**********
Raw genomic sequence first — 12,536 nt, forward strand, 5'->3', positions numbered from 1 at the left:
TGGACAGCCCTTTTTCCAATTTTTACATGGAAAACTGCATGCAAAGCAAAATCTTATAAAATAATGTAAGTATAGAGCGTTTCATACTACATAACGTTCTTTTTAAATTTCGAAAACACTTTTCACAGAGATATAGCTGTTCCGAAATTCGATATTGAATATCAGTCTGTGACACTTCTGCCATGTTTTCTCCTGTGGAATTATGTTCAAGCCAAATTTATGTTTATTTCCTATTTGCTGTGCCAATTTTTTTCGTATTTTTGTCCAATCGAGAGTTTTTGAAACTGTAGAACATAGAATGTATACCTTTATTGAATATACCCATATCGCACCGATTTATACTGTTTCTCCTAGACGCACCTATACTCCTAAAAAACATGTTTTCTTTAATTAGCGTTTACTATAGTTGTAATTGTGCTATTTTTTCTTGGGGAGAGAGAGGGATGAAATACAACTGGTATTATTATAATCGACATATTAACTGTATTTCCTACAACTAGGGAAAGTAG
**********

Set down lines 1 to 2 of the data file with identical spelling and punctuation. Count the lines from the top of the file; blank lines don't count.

Raw genomic sequence first — 12,536 nt, forward strand, 5'->3', positions numbered from 1 at the left:
TGGACAGCCCTTTTTCCAATTTTTACATGGAAAACTGCATGCAAAGCAAAATCTTATAAAATAATGTAAGTATAGAGCGTTTCATACTACATAACGTTCTTTTTAAATTTCGAAAACACTTTTCACAGAGATATAGCTGTTCCGAAATTCGATATTGAATATCAGTCTGTGACACTTCTGCCATGTTTTCTCCTGTGGAATTATGTTCAAGCCAAATTTATGTTTATTTCCTATTTGCTGTGCCAATTTTTTTCGTATTTTTGTCCAATCGAGAGTTTTTGAAACTGTAGAACATAGAATGTATACCTTTATTGAATATACCCATATCGCACCGATTTATACTGTTTCTCCTAGACGCACCTATACTCCTAAAAAACATGTTTTCTTTAATTAGCGTTTACTATAGTTGTAATTGTGCTATTTTTTCTTGGGGAGAGAGAGGGATGAAATACAACTGGTATTATTATAATCGACATATTAACTGTATTTCCTACAACTAGGGAAAGTAG